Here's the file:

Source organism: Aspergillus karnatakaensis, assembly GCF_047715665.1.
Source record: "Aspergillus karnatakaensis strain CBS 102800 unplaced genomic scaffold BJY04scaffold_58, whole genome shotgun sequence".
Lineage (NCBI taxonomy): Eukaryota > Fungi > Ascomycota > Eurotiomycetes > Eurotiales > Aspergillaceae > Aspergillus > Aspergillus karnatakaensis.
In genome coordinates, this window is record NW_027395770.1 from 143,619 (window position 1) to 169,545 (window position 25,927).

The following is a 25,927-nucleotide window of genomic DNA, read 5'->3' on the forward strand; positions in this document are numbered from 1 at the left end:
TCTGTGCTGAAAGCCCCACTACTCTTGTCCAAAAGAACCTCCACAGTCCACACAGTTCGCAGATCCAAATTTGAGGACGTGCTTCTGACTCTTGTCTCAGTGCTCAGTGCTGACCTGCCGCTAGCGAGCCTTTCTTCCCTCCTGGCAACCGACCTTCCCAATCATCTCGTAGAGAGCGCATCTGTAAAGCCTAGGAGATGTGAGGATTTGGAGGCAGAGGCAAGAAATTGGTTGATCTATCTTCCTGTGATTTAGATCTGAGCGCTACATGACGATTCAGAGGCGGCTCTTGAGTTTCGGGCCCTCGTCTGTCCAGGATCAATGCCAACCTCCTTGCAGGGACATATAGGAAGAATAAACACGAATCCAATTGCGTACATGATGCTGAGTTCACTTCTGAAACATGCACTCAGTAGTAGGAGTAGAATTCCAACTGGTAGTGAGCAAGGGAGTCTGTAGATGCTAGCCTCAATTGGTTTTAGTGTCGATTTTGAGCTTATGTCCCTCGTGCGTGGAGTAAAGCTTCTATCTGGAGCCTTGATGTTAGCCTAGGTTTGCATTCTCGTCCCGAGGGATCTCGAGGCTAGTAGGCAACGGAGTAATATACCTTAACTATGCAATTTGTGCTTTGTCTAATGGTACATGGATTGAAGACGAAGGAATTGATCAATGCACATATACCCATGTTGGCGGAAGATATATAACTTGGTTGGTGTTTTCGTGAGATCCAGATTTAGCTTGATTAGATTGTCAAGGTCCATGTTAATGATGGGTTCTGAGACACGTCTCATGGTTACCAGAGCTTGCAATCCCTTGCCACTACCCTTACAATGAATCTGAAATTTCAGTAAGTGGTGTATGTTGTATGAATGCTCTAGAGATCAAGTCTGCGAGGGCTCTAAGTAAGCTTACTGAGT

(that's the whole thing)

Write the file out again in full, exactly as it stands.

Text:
Source organism: Aspergillus karnatakaensis, assembly GCF_047715665.1.
Source record: "Aspergillus karnatakaensis strain CBS 102800 unplaced genomic scaffold BJY04scaffold_58, whole genome shotgun sequence".
Lineage (NCBI taxonomy): Eukaryota > Fungi > Ascomycota > Eurotiomycetes > Eurotiales > Aspergillaceae > Aspergillus > Aspergillus karnatakaensis.
In genome coordinates, this window is record NW_027395770.1 from 143,619 (window position 1) to 169,545 (window position 25,927).

The following is a 25,927-nucleotide window of genomic DNA, read 5'->3' on the forward strand; positions in this document are numbered from 1 at the left end:
TCTGTGCTGAAAGCCCCACTACTCTTGTCCAAAAGAACCTCCACAGTCCACACAGTTCGCAGATCCAAATTTGAGGACGTGCTTCTGACTCTTGTCTCAGTGCTCAGTGCTGACCTGCCGCTAGCGAGCCTTTCTTCCCTCCTGGCAACCGACCTTCCCAATCATCTCGTAGAGAGCGCATCTGTAAAGCCTAGGAGATGTGAGGATTTGGAGGCAGAGGCAAGAAATTGGTTGATCTATCTTCCTGTGATTTAGATCTGAGCGCTACATGACGATTCAGAGGCGGCTCTTGAGTTTCGGGCCCTCGTCTGTCCAGGATCAATGCCAACCTCCTTGCAGGGACATATAGGAAGAATAAACACGAATCCAATTGCGTACATGATGCTGAGTTCACTTCTGAAACATGCACTCAGTAGTAGGAGTAGAATTCCAACTGGTAGTGAGCAAGGGAGTCTGTAGATGCTAGCCTCAATTGGTTTTAGTGTCGATTTTGAGCTTATGTCCCTCGTGCGTGGAGTAAAGCTTCTATCTGGAGCCTTGATGTTAGCCTAGGTTTGCATTCTCGTCCCGAGGGATCTCGAGGCTAGTAGGCAACGGAGTAATATACCTTAACTATGCAATTTGTGCTTTGTCTAATGGTACATGGATTGAAGACGAAGGAATTGATCAATGCACATATACCCATGTTGGCGGAAGATATATAACTTGGTTGGTGTTTTCGTGAGATCCAGATTTAGCTTGATTAGATTGTCAAGGTCCATGTTAATGATGGGTTCTGAGACACGTCTCATGGTTACCAGAGCTTGCAATCCCTTGCCACTACCCTTACAATGAATCTGAAATTTCAGTAAGTGGTGTATGTTGTATGAATGCTCTAGAGATCAAGTCTGCGAGGGCTCTAAGTAAGCTTACTGAGT